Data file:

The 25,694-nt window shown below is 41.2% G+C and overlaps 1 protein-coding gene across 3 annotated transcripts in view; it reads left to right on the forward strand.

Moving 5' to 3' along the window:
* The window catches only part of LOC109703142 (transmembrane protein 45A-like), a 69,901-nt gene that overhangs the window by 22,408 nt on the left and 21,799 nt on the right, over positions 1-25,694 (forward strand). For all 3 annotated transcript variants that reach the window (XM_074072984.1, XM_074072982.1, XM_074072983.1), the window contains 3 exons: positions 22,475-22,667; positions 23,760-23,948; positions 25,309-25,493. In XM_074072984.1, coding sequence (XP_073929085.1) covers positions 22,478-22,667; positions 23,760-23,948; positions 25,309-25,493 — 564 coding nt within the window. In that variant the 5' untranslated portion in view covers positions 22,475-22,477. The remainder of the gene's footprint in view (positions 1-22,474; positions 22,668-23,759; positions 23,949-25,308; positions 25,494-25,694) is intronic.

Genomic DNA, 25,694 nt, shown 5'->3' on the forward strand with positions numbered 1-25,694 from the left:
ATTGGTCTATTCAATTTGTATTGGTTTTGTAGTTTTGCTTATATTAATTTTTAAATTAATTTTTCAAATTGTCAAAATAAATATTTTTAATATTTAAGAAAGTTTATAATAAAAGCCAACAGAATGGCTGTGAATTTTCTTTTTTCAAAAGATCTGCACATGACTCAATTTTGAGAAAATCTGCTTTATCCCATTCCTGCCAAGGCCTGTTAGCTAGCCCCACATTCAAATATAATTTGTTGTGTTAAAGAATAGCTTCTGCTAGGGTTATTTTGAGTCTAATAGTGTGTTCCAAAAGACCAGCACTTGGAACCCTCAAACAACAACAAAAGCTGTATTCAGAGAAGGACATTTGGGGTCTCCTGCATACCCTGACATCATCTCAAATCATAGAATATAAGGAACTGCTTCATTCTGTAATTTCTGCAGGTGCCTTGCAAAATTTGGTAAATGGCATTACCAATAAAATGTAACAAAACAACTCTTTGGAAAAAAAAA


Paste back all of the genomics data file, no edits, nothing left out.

The 25,694-nt window shown below is 41.2% G+C and overlaps 1 protein-coding gene across 3 annotated transcripts in view; it reads left to right on the forward strand.

Moving 5' to 3' along the window:
* The window catches only part of LOC109703142 (transmembrane protein 45A-like), a 69,901-nt gene that overhangs the window by 22,408 nt on the left and 21,799 nt on the right, over positions 1-25,694 (forward strand). For all 3 annotated transcript variants that reach the window (XM_074072984.1, XM_074072982.1, XM_074072983.1), the window contains 3 exons: positions 22,475-22,667; positions 23,760-23,948; positions 25,309-25,493. In XM_074072984.1, coding sequence (XP_073929085.1) covers positions 22,478-22,667; positions 23,760-23,948; positions 25,309-25,493 — 564 coding nt within the window. In that variant the 5' untranslated portion in view covers positions 22,475-22,477. The remainder of the gene's footprint in view (positions 1-22,474; positions 22,668-23,759; positions 23,949-25,308; positions 25,494-25,694) is intronic.

Genomic DNA, 25,694 nt, shown 5'->3' on the forward strand with positions numbered 1-25,694 from the left:
ATTGGTCTATTCAATTTGTATTGGTTTTGTAGTTTTGCTTATATTAATTTTTAAATTAATTTTTCAAATTGTCAAAATAAATATTTTTAATATTTAAGAAAGTTTATAATAAAAGCCAACAGAATGGCTGTGAATTTTCTTTTTTCAAAAGATCTGCACATGACTCAATTTTGAGAAAATCTGCTTTATCCCATTCCTGCCAAGGCCTGTTAGCTAGCCCCACATTCAAATATAATTTGTTGTGTTAAAGAATAGCTTCTGCTAGGGTTATTTTGAGTCTAATAGTGTGTTCCAAAAGACCAGCACTTGGAACCCTCAAACAACAACAAAAGCTGTATTCAGAGAAGGACATTTGGGGTCTCCTGCATACCCTGACATCATCTCAAATCATAGAATATAAGGAACTGCTTCATTCTGTAATTTCTGCAGGTGCCTTGCAAAATTTGGTAAATGGCATTACCAATAAAATGTAACAAAACAACTCTTTGGAAAAAAAAA